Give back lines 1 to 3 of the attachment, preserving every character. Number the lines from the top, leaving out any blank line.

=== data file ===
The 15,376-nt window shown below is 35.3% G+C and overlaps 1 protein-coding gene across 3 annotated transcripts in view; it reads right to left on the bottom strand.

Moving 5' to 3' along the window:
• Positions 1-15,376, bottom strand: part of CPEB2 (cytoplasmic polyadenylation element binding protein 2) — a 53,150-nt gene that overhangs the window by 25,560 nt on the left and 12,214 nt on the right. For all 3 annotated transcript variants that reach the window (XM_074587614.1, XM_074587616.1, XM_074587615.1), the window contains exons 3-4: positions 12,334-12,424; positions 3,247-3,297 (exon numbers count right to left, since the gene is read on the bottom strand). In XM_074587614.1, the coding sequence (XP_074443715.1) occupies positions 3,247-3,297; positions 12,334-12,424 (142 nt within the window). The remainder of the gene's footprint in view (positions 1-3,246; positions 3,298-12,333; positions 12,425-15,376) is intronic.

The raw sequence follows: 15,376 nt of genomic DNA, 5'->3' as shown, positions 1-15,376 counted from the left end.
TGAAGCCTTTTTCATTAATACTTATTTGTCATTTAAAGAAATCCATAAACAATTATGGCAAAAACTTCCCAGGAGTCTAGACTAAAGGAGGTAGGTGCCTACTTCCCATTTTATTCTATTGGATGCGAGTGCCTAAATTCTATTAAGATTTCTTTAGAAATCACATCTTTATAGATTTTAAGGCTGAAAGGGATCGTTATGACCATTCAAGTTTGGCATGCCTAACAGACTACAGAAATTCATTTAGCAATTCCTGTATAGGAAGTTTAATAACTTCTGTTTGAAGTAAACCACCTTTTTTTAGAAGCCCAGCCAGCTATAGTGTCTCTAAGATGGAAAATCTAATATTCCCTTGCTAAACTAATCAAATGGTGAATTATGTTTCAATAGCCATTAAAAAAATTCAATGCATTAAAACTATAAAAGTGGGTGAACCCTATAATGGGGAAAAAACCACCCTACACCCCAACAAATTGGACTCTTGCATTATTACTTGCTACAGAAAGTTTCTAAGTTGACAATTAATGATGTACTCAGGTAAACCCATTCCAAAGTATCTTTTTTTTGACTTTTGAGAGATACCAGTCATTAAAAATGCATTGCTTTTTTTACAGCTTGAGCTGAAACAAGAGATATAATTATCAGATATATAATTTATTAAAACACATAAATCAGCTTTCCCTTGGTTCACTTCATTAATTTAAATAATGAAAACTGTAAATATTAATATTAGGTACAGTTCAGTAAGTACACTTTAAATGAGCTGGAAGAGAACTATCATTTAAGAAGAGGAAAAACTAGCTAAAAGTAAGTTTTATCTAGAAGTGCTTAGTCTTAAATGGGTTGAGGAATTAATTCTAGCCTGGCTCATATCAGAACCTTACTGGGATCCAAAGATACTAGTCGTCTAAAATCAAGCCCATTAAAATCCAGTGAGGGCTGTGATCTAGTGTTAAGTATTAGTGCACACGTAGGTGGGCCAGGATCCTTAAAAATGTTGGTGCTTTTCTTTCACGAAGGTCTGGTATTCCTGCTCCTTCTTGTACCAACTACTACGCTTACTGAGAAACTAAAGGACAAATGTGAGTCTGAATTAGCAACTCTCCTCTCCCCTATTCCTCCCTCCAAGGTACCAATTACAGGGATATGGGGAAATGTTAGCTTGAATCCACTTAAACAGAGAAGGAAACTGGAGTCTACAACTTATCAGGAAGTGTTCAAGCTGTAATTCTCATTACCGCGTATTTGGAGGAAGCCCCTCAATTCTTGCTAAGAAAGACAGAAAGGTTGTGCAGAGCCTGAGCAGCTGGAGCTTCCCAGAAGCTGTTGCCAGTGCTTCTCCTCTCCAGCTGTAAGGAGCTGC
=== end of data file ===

The 15,376-nt window shown below is 35.3% G+C and overlaps 1 protein-coding gene across 3 annotated transcripts in view; it reads right to left on the bottom strand.

Moving 5' to 3' along the window:
• Positions 1-15,376, bottom strand: part of CPEB2 (cytoplasmic polyadenylation element binding protein 2) — a 53,150-nt gene that overhangs the window by 25,560 nt on the left and 12,214 nt on the right. For all 3 annotated transcript variants that reach the window (XM_074587614.1, XM_074587616.1, XM_074587615.1), the window contains exons 3-4: positions 12,334-12,424; positions 3,247-3,297 (exon numbers count right to left, since the gene is read on the bottom strand). In XM_074587614.1, the coding sequence (XP_074443715.1) occupies positions 3,247-3,297; positions 12,334-12,424 (142 nt within the window). The remainder of the gene's footprint in view (positions 1-3,246; positions 3,298-12,333; positions 12,425-15,376) is intronic.